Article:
5:14 figure. The first Adam is thus a contrasting type of “the last Adam” (I Corinthians 15:45), the one bringing death into the world, the other bringing eternal life to the world. This typological theme is beautifully developed in Romans 5:15-21, but all this would be pointless if Adam were not uniquely the first man, and the father of all other men. In fact, God promised redemption through “Him that was to come” at the same time He pronounced the curse on Adam and his dominion (Genesis 3:15).

5:19 made righteous. We have been “made righteous” because Jesus Christ was “obedient unto death, even the death of the cross (Philippians 2:8). That is, we who were thoroughly disobedient to the will of God were “declared righteous” (i.e., “justified”), then “made righteous” because He was “made sin” for us (II Corinthians 5:21).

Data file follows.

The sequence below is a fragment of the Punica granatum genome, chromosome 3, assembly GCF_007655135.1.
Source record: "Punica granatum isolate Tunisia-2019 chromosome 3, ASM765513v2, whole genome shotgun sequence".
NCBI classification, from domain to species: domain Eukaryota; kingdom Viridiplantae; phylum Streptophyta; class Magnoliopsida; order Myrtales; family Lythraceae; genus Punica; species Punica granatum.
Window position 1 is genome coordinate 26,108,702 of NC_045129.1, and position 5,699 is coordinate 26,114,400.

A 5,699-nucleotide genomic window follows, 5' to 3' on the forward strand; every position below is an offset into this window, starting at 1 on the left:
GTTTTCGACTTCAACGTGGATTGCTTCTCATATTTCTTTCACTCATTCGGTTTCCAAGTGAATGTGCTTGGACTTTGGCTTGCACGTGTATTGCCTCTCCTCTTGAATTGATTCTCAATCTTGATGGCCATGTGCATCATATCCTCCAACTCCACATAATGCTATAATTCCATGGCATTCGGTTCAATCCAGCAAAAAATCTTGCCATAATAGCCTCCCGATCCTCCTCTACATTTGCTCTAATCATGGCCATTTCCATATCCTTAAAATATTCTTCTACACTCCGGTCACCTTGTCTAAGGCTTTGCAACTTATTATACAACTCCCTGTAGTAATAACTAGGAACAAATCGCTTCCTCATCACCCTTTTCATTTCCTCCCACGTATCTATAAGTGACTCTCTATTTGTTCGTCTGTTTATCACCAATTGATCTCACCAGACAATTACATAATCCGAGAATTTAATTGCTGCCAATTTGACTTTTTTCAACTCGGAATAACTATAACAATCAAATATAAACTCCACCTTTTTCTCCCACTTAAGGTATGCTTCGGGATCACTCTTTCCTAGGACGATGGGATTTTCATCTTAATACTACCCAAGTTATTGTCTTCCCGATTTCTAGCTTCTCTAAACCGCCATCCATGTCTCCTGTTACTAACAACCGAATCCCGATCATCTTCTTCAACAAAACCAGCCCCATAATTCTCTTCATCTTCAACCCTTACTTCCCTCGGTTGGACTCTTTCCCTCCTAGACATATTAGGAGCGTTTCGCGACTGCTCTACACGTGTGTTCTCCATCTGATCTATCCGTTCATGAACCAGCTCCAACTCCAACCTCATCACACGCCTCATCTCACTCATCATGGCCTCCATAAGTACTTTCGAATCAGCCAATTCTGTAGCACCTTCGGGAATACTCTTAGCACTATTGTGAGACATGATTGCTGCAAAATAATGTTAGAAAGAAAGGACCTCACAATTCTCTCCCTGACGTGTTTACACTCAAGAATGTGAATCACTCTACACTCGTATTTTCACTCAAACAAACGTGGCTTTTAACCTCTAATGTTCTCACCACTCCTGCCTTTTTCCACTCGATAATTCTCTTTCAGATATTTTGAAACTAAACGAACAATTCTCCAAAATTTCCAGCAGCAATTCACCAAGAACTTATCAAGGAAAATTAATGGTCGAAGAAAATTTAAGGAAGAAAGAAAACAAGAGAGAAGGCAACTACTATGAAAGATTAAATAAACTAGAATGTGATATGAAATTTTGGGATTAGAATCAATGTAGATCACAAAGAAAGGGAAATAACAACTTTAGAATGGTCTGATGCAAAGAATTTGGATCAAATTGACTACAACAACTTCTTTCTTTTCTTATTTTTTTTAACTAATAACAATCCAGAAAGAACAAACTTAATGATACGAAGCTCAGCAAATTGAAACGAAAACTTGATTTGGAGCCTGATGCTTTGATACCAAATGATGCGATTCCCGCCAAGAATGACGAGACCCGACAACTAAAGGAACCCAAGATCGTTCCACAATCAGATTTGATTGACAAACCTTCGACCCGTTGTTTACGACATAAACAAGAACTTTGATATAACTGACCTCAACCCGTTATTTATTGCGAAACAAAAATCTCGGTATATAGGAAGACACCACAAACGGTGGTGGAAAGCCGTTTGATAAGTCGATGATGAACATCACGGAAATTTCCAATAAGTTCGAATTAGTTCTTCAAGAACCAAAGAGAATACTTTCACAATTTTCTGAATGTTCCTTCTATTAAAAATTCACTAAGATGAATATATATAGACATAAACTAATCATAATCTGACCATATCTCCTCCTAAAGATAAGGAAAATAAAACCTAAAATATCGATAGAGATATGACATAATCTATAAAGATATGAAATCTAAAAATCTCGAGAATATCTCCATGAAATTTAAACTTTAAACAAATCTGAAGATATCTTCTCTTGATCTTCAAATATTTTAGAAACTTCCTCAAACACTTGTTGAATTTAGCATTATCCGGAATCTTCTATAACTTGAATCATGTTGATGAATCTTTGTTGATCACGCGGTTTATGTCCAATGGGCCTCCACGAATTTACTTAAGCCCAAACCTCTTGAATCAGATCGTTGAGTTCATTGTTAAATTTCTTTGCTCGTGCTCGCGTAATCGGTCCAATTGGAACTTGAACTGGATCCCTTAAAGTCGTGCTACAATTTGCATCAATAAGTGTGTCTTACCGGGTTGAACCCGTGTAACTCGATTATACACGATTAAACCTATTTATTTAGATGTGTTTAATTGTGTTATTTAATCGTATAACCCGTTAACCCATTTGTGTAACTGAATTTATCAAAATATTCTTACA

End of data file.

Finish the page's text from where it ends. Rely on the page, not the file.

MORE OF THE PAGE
5:20 offence might abound. The “law entered” the world because sin had entered the world, and death entered by sin (Romans 5:12). But from Adam to Moses (Romans 5:14), even though death reigned, sin was not “imputed” because men had only a vague intuitive knowledge of God’s law (Romans 5:13). When the law was finally given through Moses, however, then sin could be seen in full measure in its ugliness. Nevertheless, God’s grace was still more abundant, capable of redeeming and saving the most flagrant sinners.

5:21 sin hath reigned. Sin is seen at its worst, and God’s grace and love at its best, in the death of Christ. Sin has many faces, but it is basically the rejection of God as Creator and Savior by rejecting His Word. Sin originated in the cosmos when Satan did this, and entered the earth when Adam did the same (Isaiah 14:13; Ezekiel 28:15; Genesis 3:1,4,17; Romans 5:12). Sin in practice is thus basically disbelief of God’s Word (Romans 10:16; 14:23; John 16:9) and disobedience to God’s law (Romans 3:20; 5:20; I John 3:4). Finally, God’s judgment on sinners will be based on the words of Moses (John 5:43-47), the words of Christ (John 12:44-50) and the words of God’s Book (Revelation 20:12-15; 22:18-19).